I was in a car wreck in South Carolina and it was not my fault. I have medical bills and I don’t have health insurance. Who pays for them?
The medical bills from the injuries you received in your South Carolina car wreck should be paid from any settlement recovery you receive when you settle your car wreck case. If you have health insurance, you should submit all of your medical bills to your own health insurance company so that they can pay these bills and so that these bills do not go into collections. The problem, of course, is if you do not have health insurance. In this case, you will need to make some payment of these medical bills until your case settles and then your bills can be paid from the settlement.
You should also contact your own insurance company and ask if you have medical payments or Personal Injury Protection (PIP) coverage. If you do, then you should submit your bills to your car insurance company so that these bills can be paid. Your South Carolina car wreck lawyer can help you figure out a payment plan with your medical providers that will best suit your ability to pay.
Who will handle my car wreck case?
You will work directly with your lawyer who is assisted by a qualified paralegal and other professionals. Your attorney, not a paralegal, will negotiate your car wreck case with the insurance company. If you and your attorney, together, agree a lawsuit is required in your case, your lawyer will be by your side to advise you of each decision. David Blackwell Law is committed to promptly answering any questions which may arise.
How will I be able to afford a lawyer?
Being in a automobile wreck can be a huge financial burden. Because of this, our firm works on a contingency fee basis. This simply means that you will only have to pay us if you are awarded money through a settlement or a trial. Also, we are reimbursed for any out of pocket expenses that we incur until your case is settled or tried.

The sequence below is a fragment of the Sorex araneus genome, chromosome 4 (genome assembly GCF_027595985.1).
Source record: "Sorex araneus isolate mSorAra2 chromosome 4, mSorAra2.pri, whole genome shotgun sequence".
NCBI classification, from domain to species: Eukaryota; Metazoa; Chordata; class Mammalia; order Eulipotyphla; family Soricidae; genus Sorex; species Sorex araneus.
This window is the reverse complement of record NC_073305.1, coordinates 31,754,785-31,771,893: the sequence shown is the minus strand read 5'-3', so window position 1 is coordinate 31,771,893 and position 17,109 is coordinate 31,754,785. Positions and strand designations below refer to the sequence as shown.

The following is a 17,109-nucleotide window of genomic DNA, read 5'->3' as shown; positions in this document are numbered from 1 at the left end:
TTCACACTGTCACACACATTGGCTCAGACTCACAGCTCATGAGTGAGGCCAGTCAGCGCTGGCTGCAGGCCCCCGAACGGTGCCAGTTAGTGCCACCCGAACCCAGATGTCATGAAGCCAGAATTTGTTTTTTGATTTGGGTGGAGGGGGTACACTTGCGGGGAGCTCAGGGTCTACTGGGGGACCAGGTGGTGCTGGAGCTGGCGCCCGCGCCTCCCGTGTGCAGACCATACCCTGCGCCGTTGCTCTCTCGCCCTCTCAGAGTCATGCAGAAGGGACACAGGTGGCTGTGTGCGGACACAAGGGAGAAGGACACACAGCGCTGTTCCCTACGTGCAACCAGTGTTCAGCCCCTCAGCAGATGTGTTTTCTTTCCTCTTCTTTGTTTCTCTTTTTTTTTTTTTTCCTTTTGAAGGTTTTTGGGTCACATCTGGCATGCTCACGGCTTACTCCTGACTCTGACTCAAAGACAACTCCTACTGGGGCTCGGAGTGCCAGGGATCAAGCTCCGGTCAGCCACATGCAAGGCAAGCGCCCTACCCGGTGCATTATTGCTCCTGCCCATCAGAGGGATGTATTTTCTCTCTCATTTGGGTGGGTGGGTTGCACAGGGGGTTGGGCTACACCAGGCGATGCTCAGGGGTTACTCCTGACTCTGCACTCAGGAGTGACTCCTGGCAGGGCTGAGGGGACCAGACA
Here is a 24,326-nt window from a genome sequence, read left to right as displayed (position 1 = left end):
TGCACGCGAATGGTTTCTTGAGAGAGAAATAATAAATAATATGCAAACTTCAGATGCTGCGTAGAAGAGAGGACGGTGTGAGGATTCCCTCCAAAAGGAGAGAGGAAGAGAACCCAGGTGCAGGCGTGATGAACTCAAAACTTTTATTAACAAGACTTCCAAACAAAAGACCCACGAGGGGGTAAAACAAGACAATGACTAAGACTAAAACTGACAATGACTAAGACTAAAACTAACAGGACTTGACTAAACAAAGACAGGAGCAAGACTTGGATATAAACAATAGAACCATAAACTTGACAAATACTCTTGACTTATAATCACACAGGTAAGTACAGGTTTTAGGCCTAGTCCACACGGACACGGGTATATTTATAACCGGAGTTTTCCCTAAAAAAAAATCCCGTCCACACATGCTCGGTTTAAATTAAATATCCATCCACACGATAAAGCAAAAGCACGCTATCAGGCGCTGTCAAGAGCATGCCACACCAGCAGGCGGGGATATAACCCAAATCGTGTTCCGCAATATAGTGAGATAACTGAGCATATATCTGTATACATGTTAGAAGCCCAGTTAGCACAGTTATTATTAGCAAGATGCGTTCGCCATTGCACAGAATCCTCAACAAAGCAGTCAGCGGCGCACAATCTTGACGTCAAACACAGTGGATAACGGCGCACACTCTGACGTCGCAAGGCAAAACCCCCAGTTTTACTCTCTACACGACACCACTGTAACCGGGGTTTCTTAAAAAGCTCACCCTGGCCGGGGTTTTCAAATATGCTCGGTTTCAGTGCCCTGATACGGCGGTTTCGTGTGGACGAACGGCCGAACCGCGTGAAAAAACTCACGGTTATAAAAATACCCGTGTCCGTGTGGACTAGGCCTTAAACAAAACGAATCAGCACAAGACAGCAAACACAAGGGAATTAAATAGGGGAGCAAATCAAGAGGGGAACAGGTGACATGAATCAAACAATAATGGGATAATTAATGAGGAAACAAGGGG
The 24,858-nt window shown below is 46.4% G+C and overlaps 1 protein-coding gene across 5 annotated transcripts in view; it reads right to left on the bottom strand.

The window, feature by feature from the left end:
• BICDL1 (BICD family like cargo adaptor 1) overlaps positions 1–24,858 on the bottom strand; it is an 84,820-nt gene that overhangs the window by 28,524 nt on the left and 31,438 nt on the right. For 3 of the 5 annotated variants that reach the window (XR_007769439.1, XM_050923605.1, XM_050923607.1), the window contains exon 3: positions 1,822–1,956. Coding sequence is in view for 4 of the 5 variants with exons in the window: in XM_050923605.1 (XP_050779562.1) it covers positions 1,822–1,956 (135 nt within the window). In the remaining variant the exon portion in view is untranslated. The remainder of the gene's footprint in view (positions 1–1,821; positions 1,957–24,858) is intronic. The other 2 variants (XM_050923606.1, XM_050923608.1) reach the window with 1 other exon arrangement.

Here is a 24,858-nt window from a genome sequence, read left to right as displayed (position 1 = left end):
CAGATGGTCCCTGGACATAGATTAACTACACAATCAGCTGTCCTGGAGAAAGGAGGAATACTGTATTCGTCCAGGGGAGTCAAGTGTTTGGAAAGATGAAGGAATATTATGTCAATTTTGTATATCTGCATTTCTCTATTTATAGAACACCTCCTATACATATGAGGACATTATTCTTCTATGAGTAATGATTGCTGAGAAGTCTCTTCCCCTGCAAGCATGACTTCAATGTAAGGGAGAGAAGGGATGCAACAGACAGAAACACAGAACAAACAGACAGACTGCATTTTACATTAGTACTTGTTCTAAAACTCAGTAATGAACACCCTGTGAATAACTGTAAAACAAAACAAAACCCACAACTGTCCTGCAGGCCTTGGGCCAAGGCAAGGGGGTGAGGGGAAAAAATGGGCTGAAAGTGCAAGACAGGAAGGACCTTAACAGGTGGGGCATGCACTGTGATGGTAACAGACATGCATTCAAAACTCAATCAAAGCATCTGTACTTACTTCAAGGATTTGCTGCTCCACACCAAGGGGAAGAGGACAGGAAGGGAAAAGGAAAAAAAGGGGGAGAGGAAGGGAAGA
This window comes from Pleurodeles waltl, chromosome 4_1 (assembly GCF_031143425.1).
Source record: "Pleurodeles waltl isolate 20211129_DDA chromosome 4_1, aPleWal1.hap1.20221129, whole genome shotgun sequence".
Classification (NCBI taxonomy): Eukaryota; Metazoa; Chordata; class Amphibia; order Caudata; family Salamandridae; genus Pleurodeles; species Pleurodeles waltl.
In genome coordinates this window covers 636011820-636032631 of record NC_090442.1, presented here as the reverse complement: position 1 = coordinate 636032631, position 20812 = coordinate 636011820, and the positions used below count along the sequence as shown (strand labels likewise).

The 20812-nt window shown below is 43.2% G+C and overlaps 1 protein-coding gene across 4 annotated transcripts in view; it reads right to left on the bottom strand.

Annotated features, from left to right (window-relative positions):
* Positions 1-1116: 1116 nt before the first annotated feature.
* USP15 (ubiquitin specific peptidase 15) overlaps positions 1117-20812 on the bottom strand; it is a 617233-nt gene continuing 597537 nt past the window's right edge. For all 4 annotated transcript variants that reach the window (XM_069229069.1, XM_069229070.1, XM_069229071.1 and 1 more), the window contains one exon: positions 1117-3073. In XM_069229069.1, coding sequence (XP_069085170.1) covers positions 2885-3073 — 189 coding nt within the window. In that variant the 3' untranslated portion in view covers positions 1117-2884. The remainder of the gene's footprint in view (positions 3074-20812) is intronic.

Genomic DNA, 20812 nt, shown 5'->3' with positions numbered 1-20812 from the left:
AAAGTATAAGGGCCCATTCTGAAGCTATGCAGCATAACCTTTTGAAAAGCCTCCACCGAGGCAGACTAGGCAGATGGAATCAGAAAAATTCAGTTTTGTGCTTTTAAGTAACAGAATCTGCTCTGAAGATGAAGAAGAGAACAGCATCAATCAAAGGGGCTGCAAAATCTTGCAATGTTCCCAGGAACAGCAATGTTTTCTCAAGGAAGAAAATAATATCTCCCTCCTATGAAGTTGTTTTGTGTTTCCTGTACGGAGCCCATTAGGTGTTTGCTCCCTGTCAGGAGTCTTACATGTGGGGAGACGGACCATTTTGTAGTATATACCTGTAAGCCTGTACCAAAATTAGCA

Can I settle my South Carolina car wreck claim without a lawyer?
You may not need a lawyer, but it does not hurt to discuss your case with a lawyer. For cases that only involve minor property damage, it is unlikely that a personal injury lawyer can offer much assistance. In more serious cases, it is much more likely that a good personal injury lawyer can assist you.
I would always recommend that you consult with a lawyer, and I can say with certainty that you should have a lawyer review your case under the following circumstances:
- The other driver was intoxicated
- Bones were fractured;
- Medical bills and lost wages together exceed $5,000;
- Preexisting medical conditions are aggravated by the wreck;
- The atfault driver does not have insurance or enough insurance;
- Tractor trailer wreck;
- Medical liens are filed by your health insurer.
- The basic information that you need to share when you speak with a lawyer should answer the following questions:
- When was the wreck?
- Where was the wreck?
- How did the wreck happen?
- Did the police come to the wreck and issue any tickets?
- Were you or was anyone else hurt or what were the injuries?
- What kind of medical treatment have you received?
- What damage was done to your vehicle?
- Do you have insurance?
- Does the other driver have insurance?
Who should I trust to tell me if my settlement is fair?
You certainly do not want to rely on anyone from the insurance company, including the insurance adjuster and your insurance agent. Their job is to minimize your claim. They will not want to pay you a large amount of money because they are working for the insurance company, not you. Your doctor is probably someone that you can trust to properly treat you for your injuries, but he has no idea of what your car wreck claim is worth.
You need to find an experienced personal injury lawyer to help you with your case. You should do your homework and make sure that the lawyer that you select handles the type of case that you have, will handle your case personally, and will try your case if it goes to court. The lawyer should be able to answer your questions and make you feel comfortable that your claim will be properly presented to the insurance company.
Will my case go to trial?
Most car wreck cases are settle without a lawsuit being filed. There are a variety of factors that will determine what is best for you. However, the decision to file a lawsuit or to settle remains with you, guided by our advice. In those cases in which a lawsuit is filed, the vast majority are settled before trial. Only a very small percentage of cases actually require a trial.